This is not how USA Basketball expected to open its Olympic summer.
Nigeria probably didn’t expect it, either.
If there was any expectation of invincibility for the Americans heading into the Tokyo Olympics, it’s already gone after Nigeria beat the U.S. 90-87 on Saturday night, an international shocker pulled off by a roster primarily filled by little-known NBA players that found a way to beat a group of all NBA, all-star and max-contract performers.
“We just wanted to compete,” said Nigeria’s Gabe Nnamdi, who goes by Gabe Vincent when playing for the Miami Heat. “We know what USA Basketball means around the world and what they’ve stood for for so long.”
The U.S. had lost 11 games before Saturday in major international play –Olympics and World Cups, mostly — since NBA players began filling the American rosters with the first Dream Team in 1992. None of those losses came against a team from Africa.
“I thought that the Nigerian team played very physically, did a great job in that regard and knocked down a lot of 3s,” U.S. coach Gregg Popovich said. “Give them credit.”
Nnamdi led Nigeria with 21 points. Caleb Agada scored 17 points, Ike Nwamu added 13 and Nigeria outscored the U.S. 60-30 from 3-point range.
Kevin Durant, who had never played in a loss for USA Basketball in 39 senior international games, had 17 points. Jayson Tatum added 15, Damian Lillard had 14 and Bam Adebayo 11.
“Just goes to show that we have to play better,” Tatum said.
A lot better.
Nigeria’s come a long way with their basketball.— USA Basketball managing director Jerry Colangelo
The Americans had gone 39-0 in their last three Olympic seasons, including pre-Olympic exhibitions, on their way to gold medals and had been 54-2 in major exhibitions since NBA players began playing for USA Basketball in 1992. Plus, they’d beaten Nigeria by a combined 127 points in their last two meetings, one at the 2012 London Games, the other a warmup for the 2016 Rio Games.
Not this time.
“Nigeria’s come a long way with their basketball,” USA Basketball managing director Jerry Colangelo said.
Ike Iroegbu, a former Washington State player who played in the G League, hit a 3-pointer with about 1:15 left to put Nigeria up 88-80. Durant scored the next seven points for the U.S.; a 3-pointer, two free throws following a turnover, then two more from the line with 16.5 seconds remaining.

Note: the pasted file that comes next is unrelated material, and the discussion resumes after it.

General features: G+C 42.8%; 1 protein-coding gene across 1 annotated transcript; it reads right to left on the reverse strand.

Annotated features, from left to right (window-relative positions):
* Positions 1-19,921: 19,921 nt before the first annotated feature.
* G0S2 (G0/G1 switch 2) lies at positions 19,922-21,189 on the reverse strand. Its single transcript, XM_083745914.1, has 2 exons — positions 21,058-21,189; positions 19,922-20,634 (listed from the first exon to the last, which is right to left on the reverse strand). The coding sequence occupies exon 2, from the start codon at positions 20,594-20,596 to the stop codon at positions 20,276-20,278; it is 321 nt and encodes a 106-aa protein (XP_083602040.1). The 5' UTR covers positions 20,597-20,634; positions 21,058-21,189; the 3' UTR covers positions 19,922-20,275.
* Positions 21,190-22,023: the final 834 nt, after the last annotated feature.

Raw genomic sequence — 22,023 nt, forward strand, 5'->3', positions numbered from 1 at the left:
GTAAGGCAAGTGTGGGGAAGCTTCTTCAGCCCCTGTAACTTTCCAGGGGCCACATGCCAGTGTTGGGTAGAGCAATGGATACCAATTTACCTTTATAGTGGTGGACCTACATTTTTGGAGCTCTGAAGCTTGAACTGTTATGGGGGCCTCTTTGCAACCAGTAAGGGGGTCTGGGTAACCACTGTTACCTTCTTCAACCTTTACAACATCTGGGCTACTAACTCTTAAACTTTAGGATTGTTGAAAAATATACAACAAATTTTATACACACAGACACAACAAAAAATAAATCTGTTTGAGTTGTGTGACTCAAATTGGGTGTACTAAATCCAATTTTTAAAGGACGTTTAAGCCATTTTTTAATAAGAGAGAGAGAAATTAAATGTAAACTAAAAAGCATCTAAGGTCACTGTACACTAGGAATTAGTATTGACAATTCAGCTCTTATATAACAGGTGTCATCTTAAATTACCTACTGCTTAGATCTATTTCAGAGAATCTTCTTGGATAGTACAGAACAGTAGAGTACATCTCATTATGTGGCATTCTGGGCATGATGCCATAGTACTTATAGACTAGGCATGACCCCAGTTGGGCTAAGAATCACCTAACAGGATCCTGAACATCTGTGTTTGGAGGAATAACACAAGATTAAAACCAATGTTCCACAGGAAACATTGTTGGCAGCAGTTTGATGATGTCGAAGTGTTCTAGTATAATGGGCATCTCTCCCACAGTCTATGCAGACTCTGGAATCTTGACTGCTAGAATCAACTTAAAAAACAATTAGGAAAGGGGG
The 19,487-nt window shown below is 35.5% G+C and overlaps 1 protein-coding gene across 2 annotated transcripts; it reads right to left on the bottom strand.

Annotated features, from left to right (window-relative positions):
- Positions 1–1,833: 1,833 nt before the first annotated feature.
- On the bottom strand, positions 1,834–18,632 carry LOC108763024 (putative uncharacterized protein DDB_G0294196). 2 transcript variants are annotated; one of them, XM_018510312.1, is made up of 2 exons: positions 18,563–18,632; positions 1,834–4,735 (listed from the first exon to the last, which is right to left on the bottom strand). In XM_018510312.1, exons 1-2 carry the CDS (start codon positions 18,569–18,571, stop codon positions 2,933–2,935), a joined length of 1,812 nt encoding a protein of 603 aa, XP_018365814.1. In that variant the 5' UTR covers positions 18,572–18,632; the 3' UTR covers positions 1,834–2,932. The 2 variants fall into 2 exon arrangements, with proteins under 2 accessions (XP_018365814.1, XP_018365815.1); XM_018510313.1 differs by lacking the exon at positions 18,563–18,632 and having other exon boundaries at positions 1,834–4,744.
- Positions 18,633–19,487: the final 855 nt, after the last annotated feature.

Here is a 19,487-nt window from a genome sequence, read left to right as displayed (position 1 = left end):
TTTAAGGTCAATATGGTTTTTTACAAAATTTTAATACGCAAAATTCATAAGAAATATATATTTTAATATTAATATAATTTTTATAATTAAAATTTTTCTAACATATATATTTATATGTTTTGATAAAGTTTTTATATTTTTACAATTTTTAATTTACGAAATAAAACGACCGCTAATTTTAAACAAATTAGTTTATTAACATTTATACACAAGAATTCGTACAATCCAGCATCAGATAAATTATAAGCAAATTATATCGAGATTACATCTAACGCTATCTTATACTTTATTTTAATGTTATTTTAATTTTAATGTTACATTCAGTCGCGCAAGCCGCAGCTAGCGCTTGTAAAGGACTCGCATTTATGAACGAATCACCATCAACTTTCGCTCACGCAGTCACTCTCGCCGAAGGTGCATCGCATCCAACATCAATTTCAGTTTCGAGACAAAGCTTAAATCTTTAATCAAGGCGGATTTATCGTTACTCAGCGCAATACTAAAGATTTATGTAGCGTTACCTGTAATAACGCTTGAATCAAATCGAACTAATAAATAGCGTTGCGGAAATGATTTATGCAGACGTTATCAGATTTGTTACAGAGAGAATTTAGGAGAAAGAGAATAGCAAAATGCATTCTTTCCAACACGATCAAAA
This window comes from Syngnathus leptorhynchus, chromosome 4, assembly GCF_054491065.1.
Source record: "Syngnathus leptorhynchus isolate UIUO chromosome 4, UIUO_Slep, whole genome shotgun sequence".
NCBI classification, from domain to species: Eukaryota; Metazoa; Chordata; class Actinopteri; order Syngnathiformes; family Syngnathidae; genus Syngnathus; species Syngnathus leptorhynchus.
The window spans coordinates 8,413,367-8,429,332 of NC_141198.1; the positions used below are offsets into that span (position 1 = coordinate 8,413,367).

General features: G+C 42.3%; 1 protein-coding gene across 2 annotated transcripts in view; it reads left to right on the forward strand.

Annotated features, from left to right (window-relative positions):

3-time reigning Olympic champs
Nnamdi made two foul shots with 13.2 seconds left to restore Nigeria’s three-point edge. The Americans ran 9.7 seconds off the clock on the ensuing possession without getting a shot off, and Zach LaVine missed a pair of free throws — the second intentionally — with 3.5 seconds left.
Precious Achiuwa got the rebound for Nigeria, and that was it. It’s only an exhibition but the upset was still of the massive variety — the 22nd-ranked nation by FIBA beating the No. 1-ranked team and three-time reigning Olympic gold medallists.
Popovich heard the final buzzer and shook hands with Nigeria coach Mike Brown, the Golden State assistant, as the Americans walked off stunned.
The U.S. led 43-41 at the half, then pushed the lead out to 52-43 early in the third. But the Nigerians connected on 3s on their next three possessions — Vincent, Achiuwa and Nwamu all connected — and just like that, the game was tied.
Achiuwa took one 3-pointer all season with the Heat. It missed. But he connected in this one, as did Miye Oni — who made two 3s in the fourth quarter, including the one that put Nigeria up for good with 6:08 left. Oni averaged all of 1.9 points per game this season for Utah and made two enormous shots late Saturday to help seal the U.S. fate.
“We kept the game simple,” Nnamdi said, “and came out on top.”
Nigeria: Achiuwa had perhaps the night’s top defensive play with 1:23 left in the first half, reaching with his left hand to block a Durant dunk attempt. … Nigeria outrebounded the U.S. 46-34.
USA: Darius Garland and Saddiq Bey were Select Team players who got into the game. The Olympic team needed extra players because Khris Middleton, Jrue Holiday and Devin Booker are at the NBA Finals. … The U.S. got 32 free-throw attempts to Nigeria’s 10.